While Les dances quietly around setting out food and sorting out last minute details, Willy welcomes everyone who shows up as old friends. His hug is close and firm. His smile is broad. He wears camo shorts and a shirt with sleeves cut off, long hair, a baseball cap, and a sweet goatee. His wiry frame is cut by the work he does. Willy hums with an energy all his own – simultaneously laid back and raring to go. About a second after the event is slated to start, he shepherds his guests and takes off. He launches right into the tour and already people’s eyes are reflecting his sparkle.
Walking the farm, we stalk Willy’s barefoot tracks. He gestures as he talks, pointing out what is growing where, and how, and how well. The language is colourful and free flowing. The way he tells the farm’s story, it is sweeping, elaborate, and intimate, too. The characters include plants and animals, family members and friends, former residents and grow-op neighbours, market customers and fellow gardeners. He gives credit to farmer-authors like Eliot Coleman and Jean-Martin Fortier who provide him with tested ways of doing things as points of departure. In speaking about others he is grateful and considerate, loving without being sentimental. In describing his own role, he is humble. Again and again he comes back to how simple getting started in farming can be.
Willy is full of practical advice. He offers strategies for gleaning free and low-cost supplies and explains how he has used readily salvaged materials to make his farm systems work. He recommends tools and equipment that have served him, warns against practices that have failed. He talks about his choice to take a stand against a local farmers’ market policy that he feels advantages producers and re-sellers from outside the region. He brings permaculture design principles to life. Asked about pest issues, he is quick to recommend squirrels for their taste and nutritional value, and he isn’t just joking around: the problem is the solution.
As Willy preaches the small farm gospel, one YAer films for the record, beaming behind her smart phone. She found her own sweetheart at the Young Agrarians Mixer in Crawford Bay this spring. Since, the two have bought property and gotten engaged. Their dream is an off-grid, carbon-neutral, farming community and what Willy and Les are creating is clearly kindling her own vision. Watching her watch Willy reminds me what the YA network is all about.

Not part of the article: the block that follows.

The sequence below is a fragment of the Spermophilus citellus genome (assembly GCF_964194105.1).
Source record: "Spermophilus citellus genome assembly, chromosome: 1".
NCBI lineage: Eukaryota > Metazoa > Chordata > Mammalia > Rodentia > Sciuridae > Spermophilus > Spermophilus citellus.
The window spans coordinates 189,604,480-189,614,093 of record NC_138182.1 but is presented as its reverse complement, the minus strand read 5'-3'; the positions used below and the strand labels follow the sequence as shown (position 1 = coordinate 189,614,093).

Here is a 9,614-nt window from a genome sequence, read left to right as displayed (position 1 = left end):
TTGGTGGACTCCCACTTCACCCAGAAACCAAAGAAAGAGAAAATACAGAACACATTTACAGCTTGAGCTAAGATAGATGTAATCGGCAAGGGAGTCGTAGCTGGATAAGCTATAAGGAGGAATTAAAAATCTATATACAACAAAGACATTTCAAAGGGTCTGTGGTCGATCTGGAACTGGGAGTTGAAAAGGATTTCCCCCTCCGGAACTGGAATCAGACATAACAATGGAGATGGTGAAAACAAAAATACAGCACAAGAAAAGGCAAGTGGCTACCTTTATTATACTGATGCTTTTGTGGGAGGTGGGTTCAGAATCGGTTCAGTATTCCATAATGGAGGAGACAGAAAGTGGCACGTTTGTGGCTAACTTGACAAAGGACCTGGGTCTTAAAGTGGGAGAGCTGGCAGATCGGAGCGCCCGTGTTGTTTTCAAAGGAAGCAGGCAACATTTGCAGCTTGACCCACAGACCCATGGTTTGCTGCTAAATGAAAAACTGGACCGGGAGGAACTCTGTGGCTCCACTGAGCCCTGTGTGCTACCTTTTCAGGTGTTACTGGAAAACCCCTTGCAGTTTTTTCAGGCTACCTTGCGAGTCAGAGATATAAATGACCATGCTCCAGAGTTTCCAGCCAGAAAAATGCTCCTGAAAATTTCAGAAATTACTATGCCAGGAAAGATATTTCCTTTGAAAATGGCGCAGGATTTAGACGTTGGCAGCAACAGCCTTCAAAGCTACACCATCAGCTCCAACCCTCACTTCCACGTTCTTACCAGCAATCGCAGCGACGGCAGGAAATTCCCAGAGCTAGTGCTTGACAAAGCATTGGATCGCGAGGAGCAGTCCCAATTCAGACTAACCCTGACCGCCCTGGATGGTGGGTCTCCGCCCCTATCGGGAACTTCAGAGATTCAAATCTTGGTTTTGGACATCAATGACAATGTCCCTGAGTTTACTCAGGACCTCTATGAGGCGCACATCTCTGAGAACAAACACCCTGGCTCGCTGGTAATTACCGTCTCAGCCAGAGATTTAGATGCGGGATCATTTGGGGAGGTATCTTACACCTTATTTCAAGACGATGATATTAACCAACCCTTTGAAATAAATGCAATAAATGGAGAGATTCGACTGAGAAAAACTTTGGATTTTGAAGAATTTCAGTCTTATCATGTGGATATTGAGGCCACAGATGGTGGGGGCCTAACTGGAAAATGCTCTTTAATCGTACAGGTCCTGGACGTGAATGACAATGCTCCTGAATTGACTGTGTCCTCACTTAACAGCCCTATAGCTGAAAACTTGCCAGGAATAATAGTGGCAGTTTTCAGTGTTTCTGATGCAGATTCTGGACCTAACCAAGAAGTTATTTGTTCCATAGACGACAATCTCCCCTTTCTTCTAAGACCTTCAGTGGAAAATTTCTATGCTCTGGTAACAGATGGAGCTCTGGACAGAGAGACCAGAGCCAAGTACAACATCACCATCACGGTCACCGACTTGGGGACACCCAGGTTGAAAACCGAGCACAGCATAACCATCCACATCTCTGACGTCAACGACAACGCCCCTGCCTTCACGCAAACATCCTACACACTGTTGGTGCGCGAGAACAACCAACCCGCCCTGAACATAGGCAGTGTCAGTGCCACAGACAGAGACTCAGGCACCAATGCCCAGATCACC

Before we dig into a potluck feast that stars a Willow Springs ham, we gather in circle and each say a little bit about who we are and why we made the winding trip to the farm. Willy opens with more words of welcome. I remind people about YA resources available to support young farmers. A couple of agriculture students from Washington State University explain why they are keen to talk about alternative land access strategies. A pair who farm in Renfrew, Ontario trace their Kootenay roots. Nearby blueberry growers share some of their early challenges on the land and offer hundreds of black plastic pots to the group. The friend we travelled out with lets people know that she wants to talk permaculture over the meal. Les is heartfelt in saying how contented and satisfied she is with life at Willow Springs. Willy’s parents, here for a visit, wish that all parents were supportive of young people wanting to farm.
There are moments when the shadow of a corporate, industrial food system retreats from my view, when a food culture that honours people and place feels especially alive and vibrant, and when the role that YA is playing in growing a new agrarianism is easy to see. Last week’s visit to Willow Springs was one of those moments. Infinite gratitude to Willy and Les for making it happen and for being so generous of spirit.
There are more YA events happening in the Kootenays (and in other parts) this season. Check ‘em out!
Also, it’s not too late to host an event at your Kootenay farm. Interested? Email firstname.lastname@example.org.